Anonymous claims responsibility for hacking Japanese government websites

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anonymous japan

Hacking and online activist group Anonymous has been linked to attacks to Japanese government websites, which briefly brought down ministry and judiciary websites. The group, which uses the Twitter account @op_japan has claimed responsibility, and said the attacks were due to the Japanese government’s proposed anti-piracy legislation.

The Japanese anti-piracy bill aims to impose jail terms on users who illegally download copyrighted content. Anonymous said in its website that this would “result in scores of unnecessary prison sentences to numerous innocent citizens.”

The websites of the Finance Ministry, Supreme Court and two political parties — the DPJ and LDP — were brought down by the hack attacks. Finance Ministry official Takanari Horino said that the web pages have been defaced, and the hackers put up an unauthorized link. These sites have since been restored to service.

According to the proposed anti-piracy bill, the act of “downloading of copyrighted works knowing that they are not free and that it is illegal,” could result in fines up to two-million yen (US$ 25 300), a prison sentence of up to two years, or both. However, Anonymous claims that this proposed law would do “little to solve the underlying problem of legitimate copyright infringement.” On its website anonpr.net, the group said that “the content industry is now pushing ISPs in Japan to implement surveillance technology that will spy on … every single internet user. This would be an unprecedented approach and severely reduce the amount of privacy law abiding citizens should have in a free society.”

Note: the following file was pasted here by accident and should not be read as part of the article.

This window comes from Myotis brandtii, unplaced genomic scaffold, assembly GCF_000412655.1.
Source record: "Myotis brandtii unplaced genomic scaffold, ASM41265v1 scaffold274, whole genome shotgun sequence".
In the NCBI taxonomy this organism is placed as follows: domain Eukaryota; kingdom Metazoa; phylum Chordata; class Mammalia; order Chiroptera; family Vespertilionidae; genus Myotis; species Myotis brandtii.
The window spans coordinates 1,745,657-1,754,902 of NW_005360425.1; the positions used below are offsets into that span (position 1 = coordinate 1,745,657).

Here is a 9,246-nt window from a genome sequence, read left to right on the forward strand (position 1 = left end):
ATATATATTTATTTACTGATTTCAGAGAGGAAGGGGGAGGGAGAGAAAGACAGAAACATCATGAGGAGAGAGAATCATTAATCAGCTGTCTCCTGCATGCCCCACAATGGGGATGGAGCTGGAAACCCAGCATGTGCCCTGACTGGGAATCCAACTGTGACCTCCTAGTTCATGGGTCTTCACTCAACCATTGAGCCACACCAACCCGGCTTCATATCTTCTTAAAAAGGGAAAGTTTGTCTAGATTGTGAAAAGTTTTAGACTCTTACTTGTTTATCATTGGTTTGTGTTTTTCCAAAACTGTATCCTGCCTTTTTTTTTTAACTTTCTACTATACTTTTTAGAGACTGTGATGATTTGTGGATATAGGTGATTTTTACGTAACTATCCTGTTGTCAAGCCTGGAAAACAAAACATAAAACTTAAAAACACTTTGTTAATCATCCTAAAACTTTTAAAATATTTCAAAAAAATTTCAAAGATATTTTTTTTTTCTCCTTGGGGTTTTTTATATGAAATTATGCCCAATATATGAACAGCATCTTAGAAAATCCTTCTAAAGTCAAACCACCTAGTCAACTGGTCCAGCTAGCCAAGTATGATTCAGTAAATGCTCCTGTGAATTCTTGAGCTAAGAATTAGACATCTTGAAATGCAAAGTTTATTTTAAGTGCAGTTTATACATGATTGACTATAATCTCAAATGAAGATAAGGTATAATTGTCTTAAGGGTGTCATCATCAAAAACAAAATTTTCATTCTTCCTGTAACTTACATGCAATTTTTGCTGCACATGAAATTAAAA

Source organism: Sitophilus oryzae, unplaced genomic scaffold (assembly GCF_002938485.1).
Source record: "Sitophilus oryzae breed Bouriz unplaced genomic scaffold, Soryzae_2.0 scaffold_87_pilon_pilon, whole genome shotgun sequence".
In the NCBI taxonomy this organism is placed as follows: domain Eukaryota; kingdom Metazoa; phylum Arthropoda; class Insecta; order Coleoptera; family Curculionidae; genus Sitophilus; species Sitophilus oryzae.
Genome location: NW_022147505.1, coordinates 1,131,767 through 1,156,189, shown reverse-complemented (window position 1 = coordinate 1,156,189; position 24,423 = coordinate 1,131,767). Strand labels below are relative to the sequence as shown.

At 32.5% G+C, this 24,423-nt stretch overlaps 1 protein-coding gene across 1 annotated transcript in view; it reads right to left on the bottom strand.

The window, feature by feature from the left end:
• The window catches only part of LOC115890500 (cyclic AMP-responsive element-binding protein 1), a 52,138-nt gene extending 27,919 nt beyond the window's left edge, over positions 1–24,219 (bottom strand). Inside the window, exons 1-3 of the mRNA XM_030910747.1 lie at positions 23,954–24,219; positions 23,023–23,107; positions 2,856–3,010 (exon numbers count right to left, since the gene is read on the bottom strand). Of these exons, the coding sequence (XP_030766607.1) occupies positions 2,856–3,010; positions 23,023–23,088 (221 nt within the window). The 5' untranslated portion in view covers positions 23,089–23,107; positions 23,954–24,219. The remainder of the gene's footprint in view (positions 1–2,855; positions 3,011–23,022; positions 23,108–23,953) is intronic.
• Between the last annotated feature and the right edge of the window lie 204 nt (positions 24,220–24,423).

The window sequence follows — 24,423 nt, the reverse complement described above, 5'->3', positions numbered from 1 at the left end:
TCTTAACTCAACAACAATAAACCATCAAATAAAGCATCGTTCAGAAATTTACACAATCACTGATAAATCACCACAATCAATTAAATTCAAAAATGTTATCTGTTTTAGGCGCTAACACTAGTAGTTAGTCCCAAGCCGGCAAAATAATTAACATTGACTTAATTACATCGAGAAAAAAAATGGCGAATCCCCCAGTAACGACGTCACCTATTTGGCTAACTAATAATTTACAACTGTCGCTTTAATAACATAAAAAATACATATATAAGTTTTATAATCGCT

Anonymous also released a video, stating that the attack was in protest to the “disproportionate nature of the punishments” and the timing of the bill’s appearance in parliament. In the video, the group says that the Japanese government used the arrest of the last remaining fugitive of the 1995 sarin gas attack as a cover to draw attention away from the piracy bill. “The haste and secrecy with which this law was pushed through without debate, using the cover of a major news event to hide it from the eyes of the public, is dispicable and reveals the full extent of the Japanese government’s cowardice, contempt for the basic principles of democracy and lack of respect towards all citizens,” it says.

Members of the collective have been staging protests elsewhere. Earlier this month, Anonymous in India has also protested against internet censorship in the country, particularly with the courts ordering a blanket ban on file-sharing websites and torrent sites like The Pirate Bay. The group also claimed responsibility for breaking into 500 websites in China this April, which includes government websites, and websites run by business groups.

This article by J. Angelo Racoma originally appeared on Tech Wire Asia and was published with their consent.

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